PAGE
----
Spinal Stenosis & Leg Pain

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Spinal stenosis is a narrowing of areas in your spine, most commonly the upper and lower spinal regions. The narrowing puts pressure on the spinal cord and nerves branching out from it. Spinal stenosis can cause pain, weakness and numbness in various areas of the body, typically the legs.

Causes

  • Spinal stenosis may develop from osteoarthritis that deteriorates the cartilage between the vertebra in the spine. Ligaments can become stiff and weak and change the structure of your spine. A herniated disc can cause pain from your lower back into your leg. Tumors growing on the spine can cause nerve damage and pain. Trauma from accidents can cause damage to the spinal column resulting in spinal stenosis.

Symptoms

  • Spinal narrowing compresses nerves that results in pain. Compression of the lower back will result in pain and cramping in the legs. The pain is worse when standing or walking for long periods of time. Sitting or bending over can relieve pain. Other symptoms may include numbness or weakness in a portion of the leg or the entire leg. Walking can become difficult because of weakness and pain. You may also experience problems with urinating or with bowel movements.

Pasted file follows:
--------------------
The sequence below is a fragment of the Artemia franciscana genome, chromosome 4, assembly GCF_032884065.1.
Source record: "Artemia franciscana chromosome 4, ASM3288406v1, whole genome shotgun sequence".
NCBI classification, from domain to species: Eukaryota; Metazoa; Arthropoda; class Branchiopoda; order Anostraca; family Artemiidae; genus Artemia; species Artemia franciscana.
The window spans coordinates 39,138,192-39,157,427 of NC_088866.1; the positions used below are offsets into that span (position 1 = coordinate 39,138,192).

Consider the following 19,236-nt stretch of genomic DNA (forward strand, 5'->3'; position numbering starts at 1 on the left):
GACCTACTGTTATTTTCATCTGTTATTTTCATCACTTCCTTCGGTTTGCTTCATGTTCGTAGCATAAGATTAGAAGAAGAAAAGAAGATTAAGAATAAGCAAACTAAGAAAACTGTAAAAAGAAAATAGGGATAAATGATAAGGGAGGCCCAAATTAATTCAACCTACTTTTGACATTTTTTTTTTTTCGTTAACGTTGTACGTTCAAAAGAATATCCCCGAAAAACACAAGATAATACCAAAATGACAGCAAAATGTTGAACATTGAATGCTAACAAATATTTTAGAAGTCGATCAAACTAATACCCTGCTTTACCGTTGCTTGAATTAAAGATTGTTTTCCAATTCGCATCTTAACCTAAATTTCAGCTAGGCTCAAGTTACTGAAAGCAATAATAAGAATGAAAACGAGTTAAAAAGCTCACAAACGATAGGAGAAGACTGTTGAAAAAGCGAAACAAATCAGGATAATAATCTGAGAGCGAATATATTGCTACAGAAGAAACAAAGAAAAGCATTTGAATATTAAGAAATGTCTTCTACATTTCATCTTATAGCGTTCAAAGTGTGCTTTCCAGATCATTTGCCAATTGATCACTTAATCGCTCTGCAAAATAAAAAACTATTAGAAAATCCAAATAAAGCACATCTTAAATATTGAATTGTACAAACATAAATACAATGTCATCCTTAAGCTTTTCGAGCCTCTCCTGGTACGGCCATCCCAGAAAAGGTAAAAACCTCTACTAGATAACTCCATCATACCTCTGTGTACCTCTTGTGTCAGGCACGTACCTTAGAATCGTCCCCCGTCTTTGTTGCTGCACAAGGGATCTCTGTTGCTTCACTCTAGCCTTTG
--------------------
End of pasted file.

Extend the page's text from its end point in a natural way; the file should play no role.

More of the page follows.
Diagnosis

  • Your doctor will perform a physical examination and use diagnostic tests to confirm a diagnosis. X-rays will show if a fracture or tumor is causing nerve compression. An MRI or CT scan will show damage to the discs or ligaments.

Treatment

  • Treatment for spinal stenosis and leg pain includes using over-the counter-drugs such as Advil to reduce pain and inflammation. Analgesics such as Tylenol also reduce pain, but chronic usage may cause liver or kidney damage. A back brace can give added support and in turn give support to weak legs. Physical therapy helps build stronger muscles to support and stabilize the spinal area. Corticosteroid injections directly into the affected area in the back can quickly relieve pain and inflammation.

Surgery

  • Surgery may be recommended when conservative treatments offer no back or leg pain relief. A decompressive laminectomy is a procedure in which the back part of the bone over the spine called the lamina is removed to create more space for the nerves. A laminotomy is the same as laminectomy, but only a portion of the lamina is removed. Fusion surgery involves connecting vertebra in the spine when discs have slipped or herniated. Surgery can take weeks or months to heal and long-term physical therapy may be needed to help control pain.

References

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